As fall approaches, we see also the arrival of Emerald City Music’s third season, which runs through May of 2019. Continuing the company’s mission of staging classical and chamber-music performances that appeal to both aficionados and newcomers to the genres, ECM programmed a season brimming with bold and approachable shows. In keeping with ECM’s quest for accessibility, this season retains the format of two performances for each show, one in Seattle and one in Olympia.
“Top-flight musicians from every corner of the globe are making their premiere, including Denmark’s The Dreamers’ Circus ensemble, New York City-based oboist James Austin Smith and Argentinian bandoneon player JP Jofre, just to name a few,” says ECM executive director Andrew Goldstein. The first Olympia show is called Four Seasons. “Our opening night features a few really well-known works like Tartini’s Devil’s Trill Sonata, famously composed after Tartini awoke from a dream where he battled the devil with his fiddle — as well as music that folks might not have discovered themselves, like Paul Wiancko’s American Haiku, performed by the composer himself.”
One of ECM’s greatest strengths is its ability to strip away any exclusivity associated with the worlds of chamber and classical music. Take a look at events like October 27’s Café Music, which affects a warm, casual setting to explore the works of 20th-century American and French composers. Or how about a December 1 performance by the Daedalus Quartet, which incorporates a narrator to help interpret masters like Beethoven and Janáček? There’s a relaxed celebration of all corners of musical expression in ECM’s season, and that should thrill beginners and experts alike.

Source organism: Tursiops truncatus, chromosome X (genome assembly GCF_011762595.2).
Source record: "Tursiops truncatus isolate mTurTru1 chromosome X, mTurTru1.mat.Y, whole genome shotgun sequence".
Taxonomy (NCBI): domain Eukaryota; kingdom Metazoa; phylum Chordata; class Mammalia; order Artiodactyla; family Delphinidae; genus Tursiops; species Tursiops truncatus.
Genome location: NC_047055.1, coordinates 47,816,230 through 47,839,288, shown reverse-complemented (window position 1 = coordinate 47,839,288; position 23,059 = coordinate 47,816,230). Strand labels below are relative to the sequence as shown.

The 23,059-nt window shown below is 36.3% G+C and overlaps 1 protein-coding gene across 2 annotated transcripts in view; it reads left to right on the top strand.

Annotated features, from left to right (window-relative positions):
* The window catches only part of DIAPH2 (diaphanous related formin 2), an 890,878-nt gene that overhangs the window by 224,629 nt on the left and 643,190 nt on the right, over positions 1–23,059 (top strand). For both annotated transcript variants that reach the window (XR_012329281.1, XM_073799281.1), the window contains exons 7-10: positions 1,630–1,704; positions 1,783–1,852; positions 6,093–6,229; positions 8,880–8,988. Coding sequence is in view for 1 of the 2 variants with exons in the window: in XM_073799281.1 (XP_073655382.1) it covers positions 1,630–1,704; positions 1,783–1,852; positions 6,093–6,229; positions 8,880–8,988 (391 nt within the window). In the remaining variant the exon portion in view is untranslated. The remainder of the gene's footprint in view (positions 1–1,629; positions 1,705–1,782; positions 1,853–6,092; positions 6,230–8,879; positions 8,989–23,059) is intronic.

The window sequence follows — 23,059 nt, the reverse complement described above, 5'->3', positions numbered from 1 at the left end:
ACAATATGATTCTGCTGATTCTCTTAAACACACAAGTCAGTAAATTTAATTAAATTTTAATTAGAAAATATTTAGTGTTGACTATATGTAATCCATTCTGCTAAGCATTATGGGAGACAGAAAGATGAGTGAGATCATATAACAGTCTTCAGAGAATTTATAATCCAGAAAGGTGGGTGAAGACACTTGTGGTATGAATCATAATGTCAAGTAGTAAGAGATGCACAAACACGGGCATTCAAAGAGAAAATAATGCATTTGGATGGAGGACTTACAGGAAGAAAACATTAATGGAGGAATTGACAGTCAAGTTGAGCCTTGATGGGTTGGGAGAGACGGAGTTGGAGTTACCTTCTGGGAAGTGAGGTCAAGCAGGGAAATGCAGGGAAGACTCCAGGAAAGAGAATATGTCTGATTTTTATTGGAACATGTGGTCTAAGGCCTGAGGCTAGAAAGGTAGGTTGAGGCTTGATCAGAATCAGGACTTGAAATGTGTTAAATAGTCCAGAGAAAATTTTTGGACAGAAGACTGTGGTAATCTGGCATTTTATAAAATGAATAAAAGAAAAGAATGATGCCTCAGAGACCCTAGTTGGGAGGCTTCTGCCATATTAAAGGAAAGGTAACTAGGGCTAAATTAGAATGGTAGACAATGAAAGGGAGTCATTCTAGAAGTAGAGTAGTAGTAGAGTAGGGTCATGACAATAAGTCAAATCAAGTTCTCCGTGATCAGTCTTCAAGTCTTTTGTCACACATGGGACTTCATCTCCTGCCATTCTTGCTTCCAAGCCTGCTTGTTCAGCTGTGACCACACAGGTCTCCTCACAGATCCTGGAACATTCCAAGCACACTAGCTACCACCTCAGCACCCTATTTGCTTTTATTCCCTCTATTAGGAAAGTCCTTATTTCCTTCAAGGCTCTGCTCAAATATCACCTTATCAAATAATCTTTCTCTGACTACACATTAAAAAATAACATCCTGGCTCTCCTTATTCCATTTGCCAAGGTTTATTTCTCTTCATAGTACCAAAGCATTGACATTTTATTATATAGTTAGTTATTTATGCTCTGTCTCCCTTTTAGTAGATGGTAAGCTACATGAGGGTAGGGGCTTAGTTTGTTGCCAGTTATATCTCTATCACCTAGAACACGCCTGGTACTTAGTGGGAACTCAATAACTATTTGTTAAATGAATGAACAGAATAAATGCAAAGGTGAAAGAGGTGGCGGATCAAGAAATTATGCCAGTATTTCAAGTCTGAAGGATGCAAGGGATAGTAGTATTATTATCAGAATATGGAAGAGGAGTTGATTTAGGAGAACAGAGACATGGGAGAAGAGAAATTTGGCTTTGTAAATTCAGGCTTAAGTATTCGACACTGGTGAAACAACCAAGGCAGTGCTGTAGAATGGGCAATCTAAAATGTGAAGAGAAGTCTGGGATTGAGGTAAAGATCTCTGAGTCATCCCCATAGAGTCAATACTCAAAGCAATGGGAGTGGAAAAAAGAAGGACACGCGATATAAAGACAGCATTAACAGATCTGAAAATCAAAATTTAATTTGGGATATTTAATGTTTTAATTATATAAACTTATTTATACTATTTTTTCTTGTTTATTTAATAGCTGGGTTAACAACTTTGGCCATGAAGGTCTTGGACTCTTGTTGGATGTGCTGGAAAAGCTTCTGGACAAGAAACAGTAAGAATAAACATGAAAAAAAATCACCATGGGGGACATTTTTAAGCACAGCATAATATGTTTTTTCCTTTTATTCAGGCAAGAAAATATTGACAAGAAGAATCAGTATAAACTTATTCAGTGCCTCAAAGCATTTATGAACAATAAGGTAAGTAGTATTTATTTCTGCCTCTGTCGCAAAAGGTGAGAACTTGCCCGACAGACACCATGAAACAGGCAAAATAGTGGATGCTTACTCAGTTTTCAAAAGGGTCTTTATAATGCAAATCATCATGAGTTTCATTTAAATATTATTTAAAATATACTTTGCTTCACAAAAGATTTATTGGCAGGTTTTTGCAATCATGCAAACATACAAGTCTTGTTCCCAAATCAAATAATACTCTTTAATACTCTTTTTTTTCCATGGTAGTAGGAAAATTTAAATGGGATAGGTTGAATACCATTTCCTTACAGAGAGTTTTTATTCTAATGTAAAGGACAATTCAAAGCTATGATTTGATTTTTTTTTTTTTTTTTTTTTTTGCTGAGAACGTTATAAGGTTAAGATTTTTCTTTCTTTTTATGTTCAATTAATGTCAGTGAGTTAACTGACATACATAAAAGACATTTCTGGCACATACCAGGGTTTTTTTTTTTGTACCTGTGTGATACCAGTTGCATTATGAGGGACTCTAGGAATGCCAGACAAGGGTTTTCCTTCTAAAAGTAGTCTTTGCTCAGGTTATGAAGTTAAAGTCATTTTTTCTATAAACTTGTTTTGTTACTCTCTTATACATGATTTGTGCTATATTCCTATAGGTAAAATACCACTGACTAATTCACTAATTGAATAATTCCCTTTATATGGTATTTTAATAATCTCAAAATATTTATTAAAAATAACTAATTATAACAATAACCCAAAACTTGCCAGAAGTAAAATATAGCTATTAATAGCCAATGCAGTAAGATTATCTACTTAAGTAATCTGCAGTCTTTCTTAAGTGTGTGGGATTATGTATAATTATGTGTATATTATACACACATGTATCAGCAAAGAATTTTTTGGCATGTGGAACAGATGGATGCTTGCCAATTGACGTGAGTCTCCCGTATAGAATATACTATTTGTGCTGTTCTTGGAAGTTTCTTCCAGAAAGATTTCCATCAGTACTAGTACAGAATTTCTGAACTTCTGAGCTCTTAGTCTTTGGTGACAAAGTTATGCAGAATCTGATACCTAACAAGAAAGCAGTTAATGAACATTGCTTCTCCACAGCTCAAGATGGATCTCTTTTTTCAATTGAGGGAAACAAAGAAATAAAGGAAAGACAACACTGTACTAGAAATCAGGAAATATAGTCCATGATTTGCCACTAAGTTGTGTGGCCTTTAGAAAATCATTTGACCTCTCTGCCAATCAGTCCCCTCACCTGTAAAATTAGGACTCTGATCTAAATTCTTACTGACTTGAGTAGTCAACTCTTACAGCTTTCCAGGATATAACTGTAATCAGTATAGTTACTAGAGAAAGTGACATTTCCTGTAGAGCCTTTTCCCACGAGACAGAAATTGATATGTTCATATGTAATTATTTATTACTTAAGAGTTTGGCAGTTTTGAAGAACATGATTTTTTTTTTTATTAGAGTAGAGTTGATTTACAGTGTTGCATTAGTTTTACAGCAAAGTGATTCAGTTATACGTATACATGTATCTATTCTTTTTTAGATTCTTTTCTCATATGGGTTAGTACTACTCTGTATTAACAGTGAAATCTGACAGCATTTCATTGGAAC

“At our core, Emerald City Music believes that great performances are diverse, beautiful and artistically risky,” says Goldstein. “As we enter our third season, we’re continuing this artistic brand by presenting some of the most timeless and groundbreaking music in a way that truly allows anyone — and really, truly, anyone, no matter what experience you may or may not have with classical music — to dive right in. It’s very rare to see Steve Reich and Johann Sebastian Bach on the same season, with some Danish folk music in between.”
ECM’s third season includes a residency at The Kenneth J Minnaert Center for the Arts, and it still gives Olympia students free tickets to its shows.
7:30 p.m. Saturday, Sept. 15
Kenneth J Minnaert Center for the Arts, SPSCC,
2011 Mottman Rd. SW, Olympia